Cotton Malone is back! Steve Berry’s new international adventure blends gripping contemporary political intrigue, Tudor treachery, and high-octane thrills into one riveting novel of suspense.
Cotton Malone and his 15-year-old son, Gary, are headed to Europe. As a favor to his former boss at the Justice Department, Malone agrees to escort a teenage fugitive back to England. But after he is greeted at gunpoint in London, both the fugitive and Gary disappear, and Malone learns that he’s stumbled into a high-stakes diplomatic showdown - an international incident fueled by geopolitical gamesmanship and shocking Tudor secrets.
At its heart is the Libyan terrorist convicted of bombing Pan Am Flight 103, who is set to be released by Scottish authorities for "humanitarian reasons". An outraged American government objects, but nothing can persuade the British to intervene.
Except, perhaps, Operation King’s Deception.
Run by the CIA, the operation aims to solve a centuries-old mystery, one that could rock Great Britain to its royal foundations.
Blake Antrim, the CIA operative in charge of King’s Deception, is hunting for the spark that could rekindle a most dangerous fire, the one thing that every Irish national has sought for generations: a legal reason why the English must leave Northern Ireland. The answer is a long-buried secret that calls into question the legitimacy of the entire 45-year reign of Elizabeth I, the last Tudor monarch, who completed the conquest of Ireland and seized much of its land. But Antrim also has a more personal agenda, a twisted game of revenge in which Gary is a pawn. With assassins, traitors, spies, and dangerous disciples of a secret society closing in, Malone is caught in a lethal bind. To save Gary he must play one treacherous player against another - and only by uncovering the incredible truth can he hope to prevent the shattering consequences of the King’s Deception.
©2013 Steve Berry (P)2013 Random House Audio
"Berry raises this genre’s stakes." (The New York Times)
"I love this guy." (number-one New York Times best-selling author Lee Child)
"Forget Clancy and Cussler. When it comes to this genre, there is simply no one better." (The Providence Journal)
Yes, for the perfomance, the story line and the well researched background material.
The Tudor history is fascinating.
As usual, SB brings drama to the characters. Another top notch presentation.
Berry seems to have his A game back. This books doesn't run off the rails like his last couple have ( to me at least ) and I enjoyed it immensely. Recommended.
Didn't read the print version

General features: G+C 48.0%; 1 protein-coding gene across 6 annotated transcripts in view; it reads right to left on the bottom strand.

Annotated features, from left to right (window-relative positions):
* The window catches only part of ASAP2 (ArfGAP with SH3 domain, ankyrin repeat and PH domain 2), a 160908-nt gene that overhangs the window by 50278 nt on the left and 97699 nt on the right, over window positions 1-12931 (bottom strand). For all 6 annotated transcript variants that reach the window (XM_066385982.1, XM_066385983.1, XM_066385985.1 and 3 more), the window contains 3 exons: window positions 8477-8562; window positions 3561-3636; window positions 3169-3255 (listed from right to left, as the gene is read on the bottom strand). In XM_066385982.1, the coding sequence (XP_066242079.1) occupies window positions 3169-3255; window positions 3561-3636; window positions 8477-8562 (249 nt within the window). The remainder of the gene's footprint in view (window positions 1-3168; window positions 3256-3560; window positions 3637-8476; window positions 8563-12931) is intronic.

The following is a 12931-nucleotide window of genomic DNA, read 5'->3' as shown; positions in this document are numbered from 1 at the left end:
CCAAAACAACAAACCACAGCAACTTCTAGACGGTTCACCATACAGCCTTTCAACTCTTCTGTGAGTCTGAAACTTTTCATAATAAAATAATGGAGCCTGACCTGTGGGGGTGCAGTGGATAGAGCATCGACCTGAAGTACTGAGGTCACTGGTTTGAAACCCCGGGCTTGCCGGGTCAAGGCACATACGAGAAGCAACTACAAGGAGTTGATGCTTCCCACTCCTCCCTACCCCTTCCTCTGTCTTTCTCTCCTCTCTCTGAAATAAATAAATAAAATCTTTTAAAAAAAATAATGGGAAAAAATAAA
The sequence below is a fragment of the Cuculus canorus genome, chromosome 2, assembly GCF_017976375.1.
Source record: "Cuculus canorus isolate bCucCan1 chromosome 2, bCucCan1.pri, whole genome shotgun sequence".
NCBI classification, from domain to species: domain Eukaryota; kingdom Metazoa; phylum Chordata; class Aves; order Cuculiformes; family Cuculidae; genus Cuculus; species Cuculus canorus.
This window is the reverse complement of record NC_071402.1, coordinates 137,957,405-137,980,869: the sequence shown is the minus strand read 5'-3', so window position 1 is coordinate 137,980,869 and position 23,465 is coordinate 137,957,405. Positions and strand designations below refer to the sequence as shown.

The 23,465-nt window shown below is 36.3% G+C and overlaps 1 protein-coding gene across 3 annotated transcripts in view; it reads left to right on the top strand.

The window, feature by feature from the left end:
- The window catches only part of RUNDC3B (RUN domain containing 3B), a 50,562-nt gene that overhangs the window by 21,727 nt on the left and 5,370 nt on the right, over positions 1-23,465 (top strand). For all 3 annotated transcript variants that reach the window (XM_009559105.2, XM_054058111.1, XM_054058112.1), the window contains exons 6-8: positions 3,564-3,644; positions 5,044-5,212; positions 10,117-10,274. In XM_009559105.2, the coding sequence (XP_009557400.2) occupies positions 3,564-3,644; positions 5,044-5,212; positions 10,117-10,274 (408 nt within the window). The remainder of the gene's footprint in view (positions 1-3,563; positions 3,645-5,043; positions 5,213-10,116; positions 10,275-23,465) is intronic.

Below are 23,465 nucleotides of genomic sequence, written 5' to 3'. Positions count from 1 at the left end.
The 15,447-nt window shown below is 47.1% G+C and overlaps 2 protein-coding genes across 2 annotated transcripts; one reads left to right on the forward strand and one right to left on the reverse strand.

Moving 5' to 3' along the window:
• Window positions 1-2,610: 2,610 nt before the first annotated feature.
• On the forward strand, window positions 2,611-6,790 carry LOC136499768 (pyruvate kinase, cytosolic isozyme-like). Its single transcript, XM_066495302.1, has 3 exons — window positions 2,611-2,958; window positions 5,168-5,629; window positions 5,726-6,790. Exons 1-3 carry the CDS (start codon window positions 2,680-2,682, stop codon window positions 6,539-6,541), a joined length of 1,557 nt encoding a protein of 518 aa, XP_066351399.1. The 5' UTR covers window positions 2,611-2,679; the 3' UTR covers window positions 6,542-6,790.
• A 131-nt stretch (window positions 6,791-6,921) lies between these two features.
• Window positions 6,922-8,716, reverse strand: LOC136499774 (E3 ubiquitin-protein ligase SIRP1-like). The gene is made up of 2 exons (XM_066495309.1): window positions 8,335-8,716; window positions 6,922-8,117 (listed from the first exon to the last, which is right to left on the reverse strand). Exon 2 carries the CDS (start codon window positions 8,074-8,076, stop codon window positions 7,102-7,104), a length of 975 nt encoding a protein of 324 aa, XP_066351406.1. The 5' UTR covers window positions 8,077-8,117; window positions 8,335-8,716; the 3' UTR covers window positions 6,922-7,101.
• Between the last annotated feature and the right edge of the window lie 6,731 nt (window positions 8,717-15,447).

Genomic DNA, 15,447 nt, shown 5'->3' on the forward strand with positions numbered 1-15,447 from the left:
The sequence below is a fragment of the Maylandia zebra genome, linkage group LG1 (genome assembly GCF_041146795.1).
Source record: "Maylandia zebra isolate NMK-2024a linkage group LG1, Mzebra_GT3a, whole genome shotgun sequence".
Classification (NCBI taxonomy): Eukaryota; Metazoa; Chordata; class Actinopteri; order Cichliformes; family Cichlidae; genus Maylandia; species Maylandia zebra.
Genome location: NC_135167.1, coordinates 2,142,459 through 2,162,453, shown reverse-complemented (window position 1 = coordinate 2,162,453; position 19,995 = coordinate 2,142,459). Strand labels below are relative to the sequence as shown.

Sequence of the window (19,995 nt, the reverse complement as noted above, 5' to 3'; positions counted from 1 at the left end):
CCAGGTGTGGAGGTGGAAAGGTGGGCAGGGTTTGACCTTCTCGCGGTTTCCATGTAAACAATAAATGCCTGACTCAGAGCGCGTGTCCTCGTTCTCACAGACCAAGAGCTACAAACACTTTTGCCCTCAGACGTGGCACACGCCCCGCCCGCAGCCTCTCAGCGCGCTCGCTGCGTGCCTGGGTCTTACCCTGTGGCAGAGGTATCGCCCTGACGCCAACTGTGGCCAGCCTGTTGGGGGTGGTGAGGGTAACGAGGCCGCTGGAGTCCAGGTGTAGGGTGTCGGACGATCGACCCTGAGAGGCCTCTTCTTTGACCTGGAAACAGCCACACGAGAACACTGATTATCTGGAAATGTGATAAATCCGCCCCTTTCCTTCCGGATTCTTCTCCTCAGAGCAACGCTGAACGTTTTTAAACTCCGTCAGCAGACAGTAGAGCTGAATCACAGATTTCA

Yes. The Tudors fascinate me from a historical perspective. This story puts a really cool twist to the reign of King Henry the Eighth.
Anybody but the dramatic contortions of Scott Brick. I don't think I can listen to another book narrated by him. His whining got to me this time and added nothing to the story. It detracted a lot. Problem is I like most of the authors he narrates, so I guess I will have to read them. Don't the authors listen to the narration of their books?
No, it was too long. Did love the story though!
Find another narrator!!!
Had to find the Bram Stoker work after listening to this book. Love it when a book makes me want to explore further. Scott Brick used his whiny voice too often. Too bad.
Scott Brick is the worst narrator on Audible. I listen many, many, many hours per month and he has finally gone to far. His sleep voice and unexcitable diction and narration have made me drift off one too many times. I am done! No more Scott Brick. IF you are an author pick someone else to read your story.
I love the premise of this story but unable to finish because I cannot stay with narrator.
I always look forward to the new Steven Berry book and I think Scott Brick is a great reader. But King's Deception just didn't do it for me. I suspect that Berry was 1/2 way through writing the book when Ghadaffi was killed, so he had to do the story as a recollection, which was a distraction early on.
I just never got into the story, but I also don't care much about British Royalty or history.
I slogged through to the end, but it definitely put me to sleep several times.
The least interesting part was the arcane British history.
Scott was overly dramatic at times.
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